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‘India Inc getting around capacity constraints’

Former RBI Governor Bimal Jalan speaks to Gaurav Choudhury on the state of India's economy.
None | By Gaurav Choudhury
UPDATED ON MAR 23, 2007 06:49 PM IST

A high inflation rate in times of rapid growth has come as a form of bad news in good times. Concerns have also been expressed about a possible “overheating” of the economy. The government and the monetary establishment have responded to the situation through a slew of fiscal and monetary measures, including cuts in import duties, hikes in the interest rates and a ban on futures trading in certain commodities. Former RBI Governor Bimal Jalan spoke to Gaurav Choudhury on the state of the economy.


Do you think there are signs of “overheating” in the economy?

The word “overheating” does not mean that the economy is getting “burnt” or there is something seriously wrong with the economy. Overheating does not mean that the economy is going out of control. It means that there are capacity constraints in the economy vis-à-vis current demand. In any economy that is growing between eight and nine per cent for a long period of time, capacity constraints are inevitable.

Which are the areas where capacity constraints are showing up?

It is getting reflected in sectors such as steel and cement. In fact, the demand for some products is growing by about 35 per cent. This is reflected in a higher credit offtake, rising imports, money supply growth and other indicators that point towards excess demand and capacity constraints. Already companies, particularly in sectors like cement and steel, are adding capacities to match the growing demand.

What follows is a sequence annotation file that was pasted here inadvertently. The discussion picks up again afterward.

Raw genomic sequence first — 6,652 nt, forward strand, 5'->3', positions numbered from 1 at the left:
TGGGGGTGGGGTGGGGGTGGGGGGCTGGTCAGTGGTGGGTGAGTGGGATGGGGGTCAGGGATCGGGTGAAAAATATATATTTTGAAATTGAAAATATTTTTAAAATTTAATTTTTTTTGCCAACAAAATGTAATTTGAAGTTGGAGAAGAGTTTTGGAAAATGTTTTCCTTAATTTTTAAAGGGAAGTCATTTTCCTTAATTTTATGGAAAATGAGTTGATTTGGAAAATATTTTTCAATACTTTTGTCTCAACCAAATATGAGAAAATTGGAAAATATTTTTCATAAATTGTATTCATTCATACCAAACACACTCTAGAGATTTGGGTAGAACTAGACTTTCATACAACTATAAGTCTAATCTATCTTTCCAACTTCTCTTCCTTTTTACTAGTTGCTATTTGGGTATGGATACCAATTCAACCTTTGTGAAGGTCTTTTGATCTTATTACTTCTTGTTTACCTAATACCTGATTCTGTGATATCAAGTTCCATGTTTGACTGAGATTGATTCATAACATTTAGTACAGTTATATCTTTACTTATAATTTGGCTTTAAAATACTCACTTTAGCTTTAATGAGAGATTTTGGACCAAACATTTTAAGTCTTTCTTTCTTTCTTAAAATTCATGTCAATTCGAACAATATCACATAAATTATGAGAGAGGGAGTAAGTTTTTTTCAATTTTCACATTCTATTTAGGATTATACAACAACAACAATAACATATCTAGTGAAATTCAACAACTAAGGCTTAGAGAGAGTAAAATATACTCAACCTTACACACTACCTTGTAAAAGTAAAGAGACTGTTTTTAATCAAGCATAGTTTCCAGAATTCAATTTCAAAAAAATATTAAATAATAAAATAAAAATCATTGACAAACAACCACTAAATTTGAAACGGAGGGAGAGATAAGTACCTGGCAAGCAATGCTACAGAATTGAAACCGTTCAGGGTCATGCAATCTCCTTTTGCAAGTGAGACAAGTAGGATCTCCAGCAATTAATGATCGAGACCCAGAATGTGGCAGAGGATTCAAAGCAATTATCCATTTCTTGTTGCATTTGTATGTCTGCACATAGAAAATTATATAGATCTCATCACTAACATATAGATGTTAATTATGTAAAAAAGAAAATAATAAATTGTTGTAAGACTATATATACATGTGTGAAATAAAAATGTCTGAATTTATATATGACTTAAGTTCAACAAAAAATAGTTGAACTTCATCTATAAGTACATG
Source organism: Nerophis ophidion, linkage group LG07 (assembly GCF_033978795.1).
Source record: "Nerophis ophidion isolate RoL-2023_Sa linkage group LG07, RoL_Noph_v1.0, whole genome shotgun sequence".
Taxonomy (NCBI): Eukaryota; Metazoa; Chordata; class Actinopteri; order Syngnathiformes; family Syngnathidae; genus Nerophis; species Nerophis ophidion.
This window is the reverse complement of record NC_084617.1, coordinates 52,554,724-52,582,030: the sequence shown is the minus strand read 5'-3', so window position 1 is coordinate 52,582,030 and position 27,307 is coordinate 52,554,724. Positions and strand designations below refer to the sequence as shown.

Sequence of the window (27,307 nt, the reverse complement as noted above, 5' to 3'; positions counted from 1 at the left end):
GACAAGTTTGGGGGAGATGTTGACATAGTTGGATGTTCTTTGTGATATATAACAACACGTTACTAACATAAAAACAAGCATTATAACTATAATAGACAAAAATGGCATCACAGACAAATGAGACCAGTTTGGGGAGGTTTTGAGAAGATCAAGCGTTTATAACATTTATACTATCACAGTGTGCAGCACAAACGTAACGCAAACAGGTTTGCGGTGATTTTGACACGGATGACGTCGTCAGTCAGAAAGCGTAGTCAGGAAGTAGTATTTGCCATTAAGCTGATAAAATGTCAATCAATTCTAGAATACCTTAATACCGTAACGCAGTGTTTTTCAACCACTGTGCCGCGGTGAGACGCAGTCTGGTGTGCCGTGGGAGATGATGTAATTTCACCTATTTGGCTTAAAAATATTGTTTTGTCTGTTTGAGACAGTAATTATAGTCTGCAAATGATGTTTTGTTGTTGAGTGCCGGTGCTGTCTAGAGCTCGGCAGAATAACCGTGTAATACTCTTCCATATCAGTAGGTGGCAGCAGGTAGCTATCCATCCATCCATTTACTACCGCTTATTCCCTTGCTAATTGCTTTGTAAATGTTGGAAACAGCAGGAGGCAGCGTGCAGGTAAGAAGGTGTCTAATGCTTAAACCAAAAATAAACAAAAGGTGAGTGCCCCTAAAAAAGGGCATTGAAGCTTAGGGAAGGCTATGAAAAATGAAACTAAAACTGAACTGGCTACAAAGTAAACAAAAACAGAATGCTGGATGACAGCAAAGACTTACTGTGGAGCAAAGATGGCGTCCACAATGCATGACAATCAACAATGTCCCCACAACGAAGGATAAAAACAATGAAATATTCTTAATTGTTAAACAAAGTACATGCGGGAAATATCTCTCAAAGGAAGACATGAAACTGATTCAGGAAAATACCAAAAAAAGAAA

What is the trade-off between inflation and growth?

There is a trade-off between a high growth rate and high inflation. Having said that, however, I would be happier with an eight per cent rate of growth and five per cent rate of inflation rather than a growth rate of 9 per cent and an inflation rate of more than 6.5 per cent.

The rate of inflation, which has crossed 6.5 per cent in recent weeks, has been a major cause of concern. When do you see the inflation rate easing and are you satisfied with the steps been taken by the government?
I am satisfied with the steps taken by the government. I would not hazard a guess on the rate of inflation, but I do believe that the rabi crop, which is expected to be good, will result in an easing of inflation from the last week of April.

Do you think the current growth rate is sustainable?

Yes. I do not see any reason why the GDP growth rate cannot be sustained. But whether it will be eight per cent or nine per cent I do not know.

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